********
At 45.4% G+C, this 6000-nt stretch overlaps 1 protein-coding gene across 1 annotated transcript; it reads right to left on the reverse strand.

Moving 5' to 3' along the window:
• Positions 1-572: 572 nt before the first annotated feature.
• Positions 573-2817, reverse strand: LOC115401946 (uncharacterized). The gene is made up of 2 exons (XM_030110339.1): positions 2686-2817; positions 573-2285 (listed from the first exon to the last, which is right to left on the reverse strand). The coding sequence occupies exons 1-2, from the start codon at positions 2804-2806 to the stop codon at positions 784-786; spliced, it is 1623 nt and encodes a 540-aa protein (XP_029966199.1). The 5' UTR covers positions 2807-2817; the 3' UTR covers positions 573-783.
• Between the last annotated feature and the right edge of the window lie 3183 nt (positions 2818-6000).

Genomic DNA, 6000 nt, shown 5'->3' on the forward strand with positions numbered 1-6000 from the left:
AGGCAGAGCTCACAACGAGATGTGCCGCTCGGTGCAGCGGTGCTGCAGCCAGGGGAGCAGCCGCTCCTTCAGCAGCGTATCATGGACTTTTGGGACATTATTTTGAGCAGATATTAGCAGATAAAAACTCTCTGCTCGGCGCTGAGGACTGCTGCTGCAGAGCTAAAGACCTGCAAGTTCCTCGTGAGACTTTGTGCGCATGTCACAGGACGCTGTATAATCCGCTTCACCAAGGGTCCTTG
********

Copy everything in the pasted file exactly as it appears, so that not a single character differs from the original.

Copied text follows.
At 45.4% G+C, this 6000-nt stretch overlaps 1 protein-coding gene across 1 annotated transcript; it reads right to left on the reverse strand.

Moving 5' to 3' along the window:
• Positions 1-572: 572 nt before the first annotated feature.
• Positions 573-2817, reverse strand: LOC115401946 (uncharacterized). The gene is made up of 2 exons (XM_030110339.1): positions 2686-2817; positions 573-2285 (listed from the first exon to the last, which is right to left on the reverse strand). The coding sequence occupies exons 1-2, from the start codon at positions 2804-2806 to the stop codon at positions 784-786; spliced, it is 1623 nt and encodes a 540-aa protein (XP_029966199.1). The 5' UTR covers positions 2807-2817; the 3' UTR covers positions 573-783.
• Between the last annotated feature and the right edge of the window lie 3183 nt (positions 2818-6000).

Genomic DNA, 6000 nt, shown 5'->3' on the forward strand with positions numbered 1-6000 from the left:
AGGCAGAGCTCACAACGAGATGTGCCGCTCGGTGCAGCGGTGCTGCAGCCAGGGGAGCAGCCGCTCCTTCAGCAGCGTATCATGGACTTTTGGGACATTATTTTGAGCAGATATTAGCAGATAAAAACTCTCTGCTCGGCGCTGAGGACTGCTGCTGCAGAGCTAAAGACCTGCAAGTTCCTCGTGAGACTTTGTGCGCATGTCACAGGACGCTGTATAATCCGCTTCACCAAGGGTCCTTG